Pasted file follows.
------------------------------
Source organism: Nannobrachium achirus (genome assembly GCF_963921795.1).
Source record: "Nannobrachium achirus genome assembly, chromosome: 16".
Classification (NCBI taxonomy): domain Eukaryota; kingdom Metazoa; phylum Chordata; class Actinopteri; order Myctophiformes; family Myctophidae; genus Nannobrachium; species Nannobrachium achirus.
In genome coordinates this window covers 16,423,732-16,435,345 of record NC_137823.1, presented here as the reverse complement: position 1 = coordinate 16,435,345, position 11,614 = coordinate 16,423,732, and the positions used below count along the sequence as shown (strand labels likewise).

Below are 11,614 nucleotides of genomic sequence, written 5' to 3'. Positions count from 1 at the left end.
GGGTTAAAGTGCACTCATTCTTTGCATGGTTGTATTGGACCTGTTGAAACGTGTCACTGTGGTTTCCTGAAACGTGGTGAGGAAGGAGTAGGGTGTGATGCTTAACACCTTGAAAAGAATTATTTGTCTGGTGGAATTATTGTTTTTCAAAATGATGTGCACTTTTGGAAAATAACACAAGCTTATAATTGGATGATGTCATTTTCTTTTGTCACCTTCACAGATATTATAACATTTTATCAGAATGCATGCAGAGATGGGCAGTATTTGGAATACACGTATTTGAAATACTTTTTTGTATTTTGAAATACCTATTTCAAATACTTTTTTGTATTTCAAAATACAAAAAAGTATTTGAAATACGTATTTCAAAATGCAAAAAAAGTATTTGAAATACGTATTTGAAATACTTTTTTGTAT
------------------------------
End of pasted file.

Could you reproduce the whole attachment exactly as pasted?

Source organism: Nannobrachium achirus (genome assembly GCF_963921795.1).
Source record: "Nannobrachium achirus genome assembly, chromosome: 16".
Classification (NCBI taxonomy): domain Eukaryota; kingdom Metazoa; phylum Chordata; class Actinopteri; order Myctophiformes; family Myctophidae; genus Nannobrachium; species Nannobrachium achirus.
In genome coordinates this window covers 16,423,732-16,435,345 of record NC_137823.1, presented here as the reverse complement: position 1 = coordinate 16,435,345, position 11,614 = coordinate 16,423,732, and the positions used below count along the sequence as shown (strand labels likewise).

Below are 11,614 nucleotides of genomic sequence, written 5' to 3'. Positions count from 1 at the left end.
GGGTTAAAGTGCACTCATTCTTTGCATGGTTGTATTGGACCTGTTGAAACGTGTCACTGTGGTTTCCTGAAACGTGGTGAGGAAGGAGTAGGGTGTGATGCTTAACACCTTGAAAAGAATTATTTGTCTGGTGGAATTATTGTTTTTCAAAATGATGTGCACTTTTGGAAAATAACACAAGCTTATAATTGGATGATGTCATTTTCTTTTGTCACCTTCACAGATATTATAACATTTTATCAGAATGCATGCAGAGATGGGCAGTATTTGGAATACACGTATTTGAAATACTTTTTTGTATTTTGAAATACCTATTTCAAATACTTTTTTGTATTTCAAAATACAAAAAAGTATTTGAAATACGTATTTCAAAATGCAAAAAAAGTATTTGAAATACGTATTTGAAATACTTTTTTGTAT